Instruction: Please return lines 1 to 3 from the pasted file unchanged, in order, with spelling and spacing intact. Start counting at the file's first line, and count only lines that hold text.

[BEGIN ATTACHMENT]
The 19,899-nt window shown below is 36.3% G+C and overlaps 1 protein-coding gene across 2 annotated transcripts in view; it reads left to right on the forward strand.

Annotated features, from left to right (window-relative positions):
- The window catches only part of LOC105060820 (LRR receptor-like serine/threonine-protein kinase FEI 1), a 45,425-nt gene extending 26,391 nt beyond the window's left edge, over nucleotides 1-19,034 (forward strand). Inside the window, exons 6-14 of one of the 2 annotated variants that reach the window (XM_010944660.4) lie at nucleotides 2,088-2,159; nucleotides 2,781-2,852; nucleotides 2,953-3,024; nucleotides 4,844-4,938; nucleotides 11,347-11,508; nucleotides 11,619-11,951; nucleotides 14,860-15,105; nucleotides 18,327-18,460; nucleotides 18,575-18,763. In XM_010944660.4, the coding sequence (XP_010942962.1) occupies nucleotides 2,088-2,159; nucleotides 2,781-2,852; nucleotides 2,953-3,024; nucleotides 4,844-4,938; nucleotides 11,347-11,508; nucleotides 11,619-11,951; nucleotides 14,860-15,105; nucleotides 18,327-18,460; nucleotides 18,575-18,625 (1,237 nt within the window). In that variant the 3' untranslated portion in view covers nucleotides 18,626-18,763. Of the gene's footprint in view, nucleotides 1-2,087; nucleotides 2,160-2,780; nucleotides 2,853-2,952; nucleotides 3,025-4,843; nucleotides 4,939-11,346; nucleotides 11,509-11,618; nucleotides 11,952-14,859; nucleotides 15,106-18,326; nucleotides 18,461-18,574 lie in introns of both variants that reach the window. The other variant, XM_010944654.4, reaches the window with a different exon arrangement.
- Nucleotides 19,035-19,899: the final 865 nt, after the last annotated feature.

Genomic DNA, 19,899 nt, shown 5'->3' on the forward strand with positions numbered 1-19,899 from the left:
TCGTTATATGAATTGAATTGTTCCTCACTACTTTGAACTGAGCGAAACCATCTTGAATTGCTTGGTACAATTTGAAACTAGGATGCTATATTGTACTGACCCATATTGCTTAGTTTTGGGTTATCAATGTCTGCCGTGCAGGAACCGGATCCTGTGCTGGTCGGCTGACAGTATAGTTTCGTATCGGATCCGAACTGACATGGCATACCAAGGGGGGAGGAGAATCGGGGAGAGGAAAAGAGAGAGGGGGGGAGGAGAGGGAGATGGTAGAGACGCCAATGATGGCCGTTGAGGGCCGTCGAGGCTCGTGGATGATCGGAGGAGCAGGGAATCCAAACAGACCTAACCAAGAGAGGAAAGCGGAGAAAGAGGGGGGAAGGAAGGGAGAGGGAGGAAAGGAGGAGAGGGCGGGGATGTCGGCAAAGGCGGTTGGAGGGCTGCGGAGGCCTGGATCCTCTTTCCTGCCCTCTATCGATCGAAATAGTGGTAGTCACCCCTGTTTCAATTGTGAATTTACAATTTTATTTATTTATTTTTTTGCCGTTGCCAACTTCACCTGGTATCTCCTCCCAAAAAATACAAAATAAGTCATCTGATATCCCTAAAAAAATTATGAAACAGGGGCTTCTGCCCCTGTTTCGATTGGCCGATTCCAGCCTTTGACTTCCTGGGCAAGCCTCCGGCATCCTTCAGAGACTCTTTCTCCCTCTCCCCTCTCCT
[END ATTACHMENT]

The 19,899-nt window shown below is 36.3% G+C and overlaps 1 protein-coding gene across 2 annotated transcripts in view; it reads left to right on the forward strand.

Annotated features, from left to right (window-relative positions):
- The window catches only part of LOC105060820 (LRR receptor-like serine/threonine-protein kinase FEI 1), a 45,425-nt gene extending 26,391 nt beyond the window's left edge, over nucleotides 1-19,034 (forward strand). Inside the window, exons 6-14 of one of the 2 annotated variants that reach the window (XM_010944660.4) lie at nucleotides 2,088-2,159; nucleotides 2,781-2,852; nucleotides 2,953-3,024; nucleotides 4,844-4,938; nucleotides 11,347-11,508; nucleotides 11,619-11,951; nucleotides 14,860-15,105; nucleotides 18,327-18,460; nucleotides 18,575-18,763. In XM_010944660.4, the coding sequence (XP_010942962.1) occupies nucleotides 2,088-2,159; nucleotides 2,781-2,852; nucleotides 2,953-3,024; nucleotides 4,844-4,938; nucleotides 11,347-11,508; nucleotides 11,619-11,951; nucleotides 14,860-15,105; nucleotides 18,327-18,460; nucleotides 18,575-18,625 (1,237 nt within the window). In that variant the 3' untranslated portion in view covers nucleotides 18,626-18,763. Of the gene's footprint in view, nucleotides 1-2,087; nucleotides 2,160-2,780; nucleotides 2,853-2,952; nucleotides 3,025-4,843; nucleotides 4,939-11,346; nucleotides 11,509-11,618; nucleotides 11,952-14,859; nucleotides 15,106-18,326; nucleotides 18,461-18,574 lie in introns of both variants that reach the window. The other variant, XM_010944654.4, reaches the window with a different exon arrangement.